“This was not the first time the West Coast firms had to defend against this sort of proposal,” Mindlin said.
But the opposition to changing trading hours, especially the open, also posed technology challenges. Electronic systems at financial services firms need time to recycle and reset, and back-office systems and their personnel rely on the overnight cycle for trade settlement, clearing, reconciliation, and risk evaluation,” Mindlin explained.
“Workers need to go home and sleep. And in the next morning, they arrive ready to resolve trade breaks between 7:30am and 9:30am ET, just in time for traders to start the new day’s trading session with accurate information in their position management systems,” he said.
Furthermore, there are also business and logistical challenges beyond the trading world associated with an earlier open to contend with. Macroeconomic news releases that are typically announced pre-market would have had to move to an earlier window. Listed companies would also have new challenges. If stock-moving news breaks about a company early in the morning, it would require the company’s corporate communications and management teams to get ready to address issues and field investor and press calls well before 7:30am ET. Not to mention it would become especially dicey for CEOs of West Coast and Silicon Valley-headquartered firms who would need to be ready to take press briefings and field investor inquiries well before a 4:30am PT open — one more reason to reconsider going public.
So, what about changes now? So much of life has been moved to a 24/7/365 basis – checking email, being online and other things. So why not trading?
Mindlin said that are at least two significant changes to occur since the 2005 proposal that likely kill any chance the market will any similar proposals.
“Firstly, given the rise in index investing, volume has shifted heavily towards trading into the 4pm ET close,” Mindlin explained. “Much less trading takes place during the intraday session. And secondly, most institutional trading utilizes computer algorithms that try to either achieve a volume-weighted average price over the day or seek out block-sized liquidity and participate without impacting the market. So, by opening the market earlier, the exchange would effectively spread a stock’s volume out over a longer time horizon, making it even harder for traders and their algorithms to be successful and effective.”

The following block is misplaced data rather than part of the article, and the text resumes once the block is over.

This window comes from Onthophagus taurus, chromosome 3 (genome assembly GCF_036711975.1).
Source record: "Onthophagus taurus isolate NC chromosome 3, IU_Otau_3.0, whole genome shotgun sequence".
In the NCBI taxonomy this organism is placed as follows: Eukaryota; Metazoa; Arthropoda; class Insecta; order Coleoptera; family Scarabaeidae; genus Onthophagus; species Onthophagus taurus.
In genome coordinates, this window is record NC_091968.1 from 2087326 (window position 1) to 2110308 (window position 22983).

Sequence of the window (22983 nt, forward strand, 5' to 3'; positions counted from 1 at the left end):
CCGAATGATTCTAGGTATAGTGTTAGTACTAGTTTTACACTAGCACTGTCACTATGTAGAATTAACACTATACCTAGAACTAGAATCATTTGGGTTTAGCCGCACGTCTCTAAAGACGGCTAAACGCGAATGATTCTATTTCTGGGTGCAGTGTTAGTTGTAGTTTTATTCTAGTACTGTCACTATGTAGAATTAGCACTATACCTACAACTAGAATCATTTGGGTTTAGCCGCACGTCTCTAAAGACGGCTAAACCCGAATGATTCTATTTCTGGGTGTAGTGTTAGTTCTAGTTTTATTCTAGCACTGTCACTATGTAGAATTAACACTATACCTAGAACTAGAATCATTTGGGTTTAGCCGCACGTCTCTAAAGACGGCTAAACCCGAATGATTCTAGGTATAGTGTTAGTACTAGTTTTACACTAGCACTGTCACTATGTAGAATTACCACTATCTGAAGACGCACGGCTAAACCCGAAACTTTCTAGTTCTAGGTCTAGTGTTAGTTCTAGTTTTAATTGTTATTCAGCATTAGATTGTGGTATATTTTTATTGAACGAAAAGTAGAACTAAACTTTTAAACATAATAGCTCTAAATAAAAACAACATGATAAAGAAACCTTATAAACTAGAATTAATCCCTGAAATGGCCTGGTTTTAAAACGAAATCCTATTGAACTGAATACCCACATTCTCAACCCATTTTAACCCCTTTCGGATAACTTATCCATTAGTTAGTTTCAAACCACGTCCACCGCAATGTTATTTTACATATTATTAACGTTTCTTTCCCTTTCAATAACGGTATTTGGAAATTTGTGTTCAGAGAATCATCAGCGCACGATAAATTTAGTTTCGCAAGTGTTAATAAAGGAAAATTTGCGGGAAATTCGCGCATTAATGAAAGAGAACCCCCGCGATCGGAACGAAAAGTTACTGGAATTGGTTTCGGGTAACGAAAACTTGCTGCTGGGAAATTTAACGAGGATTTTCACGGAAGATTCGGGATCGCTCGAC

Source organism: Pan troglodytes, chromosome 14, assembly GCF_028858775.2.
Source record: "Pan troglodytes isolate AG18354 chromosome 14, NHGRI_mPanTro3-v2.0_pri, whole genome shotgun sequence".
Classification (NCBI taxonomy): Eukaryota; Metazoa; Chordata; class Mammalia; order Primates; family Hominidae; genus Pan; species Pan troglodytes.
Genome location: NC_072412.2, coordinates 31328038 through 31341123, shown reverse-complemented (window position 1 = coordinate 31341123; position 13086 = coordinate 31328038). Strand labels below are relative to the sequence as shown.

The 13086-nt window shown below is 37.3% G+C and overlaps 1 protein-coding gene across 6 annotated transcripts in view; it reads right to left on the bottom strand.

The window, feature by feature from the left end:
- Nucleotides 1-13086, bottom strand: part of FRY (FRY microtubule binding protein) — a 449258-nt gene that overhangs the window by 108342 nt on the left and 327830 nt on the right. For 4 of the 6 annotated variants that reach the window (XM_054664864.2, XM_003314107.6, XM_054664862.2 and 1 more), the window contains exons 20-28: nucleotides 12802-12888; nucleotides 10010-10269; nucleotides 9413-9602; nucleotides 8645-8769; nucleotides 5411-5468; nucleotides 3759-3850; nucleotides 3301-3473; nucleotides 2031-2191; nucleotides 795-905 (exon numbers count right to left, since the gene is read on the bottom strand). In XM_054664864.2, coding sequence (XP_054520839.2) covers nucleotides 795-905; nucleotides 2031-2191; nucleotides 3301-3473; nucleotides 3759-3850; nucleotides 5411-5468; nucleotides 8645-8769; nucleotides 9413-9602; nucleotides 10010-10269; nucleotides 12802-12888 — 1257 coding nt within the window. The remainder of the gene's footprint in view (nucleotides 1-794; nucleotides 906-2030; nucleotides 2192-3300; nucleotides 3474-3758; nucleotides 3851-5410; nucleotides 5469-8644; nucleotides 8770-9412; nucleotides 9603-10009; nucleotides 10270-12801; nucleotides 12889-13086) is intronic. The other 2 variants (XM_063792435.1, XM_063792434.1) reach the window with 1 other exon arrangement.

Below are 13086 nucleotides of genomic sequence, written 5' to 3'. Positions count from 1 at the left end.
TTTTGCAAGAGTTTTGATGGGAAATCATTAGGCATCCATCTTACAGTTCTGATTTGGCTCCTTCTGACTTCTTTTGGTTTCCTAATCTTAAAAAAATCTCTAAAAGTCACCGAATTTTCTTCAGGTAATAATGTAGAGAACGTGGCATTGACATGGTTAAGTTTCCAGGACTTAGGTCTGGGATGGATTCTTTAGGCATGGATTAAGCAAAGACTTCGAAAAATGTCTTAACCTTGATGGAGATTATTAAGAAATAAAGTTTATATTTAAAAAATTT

Rather than wholesale changes, the market might see some small tweaks – such as how the continuous intraday trading session interacts with the closing auction.
“We hear many traders voice concerns about attempted market manipulation and information leakage during the last twenty minutes of the trading session,” Mindlin said. “This is becoming increasingly relevant as volume gravitates towards the close, fueled by continued shifts towards index investing, daily exposure adjustments for leveraged ETFs, and increased AUM and volume of ETFs and ETF-related trading activity. Some traders we have spoken with advocate for a trading break between the intraday session and the closing auction of between fifteen to thirty minutes. They say the closing auction could take place sometime after the end of the continuous trading session, and such a model would be similar to how many markets operate in Europe.”
With these types of changes, the only participants in the closing auction are those with natural interests. Mindlin said this would greatly reduce the ability of speculators to monitor closing order imbalances and bet on price action into the closing auction (potentially skewing prices in the process). Some may push back on a later start to a closing auction since it will make it more difficult to strike fund net asset values, and back-office resources are dependent upon a 4pm ET (or 4:15pm ET for options and some ETFs) close. To that, some traders propose a commensurate adjustment to the start and end of the continuous trading session so, for example, it opens at 9am and closes at 3:00pm ET. The closing auction would then kick off at 3:30pm. This would give firms breathing room to manage exceptions that often delay net asset value calculations and extra time to prepare for their overnight back-office process.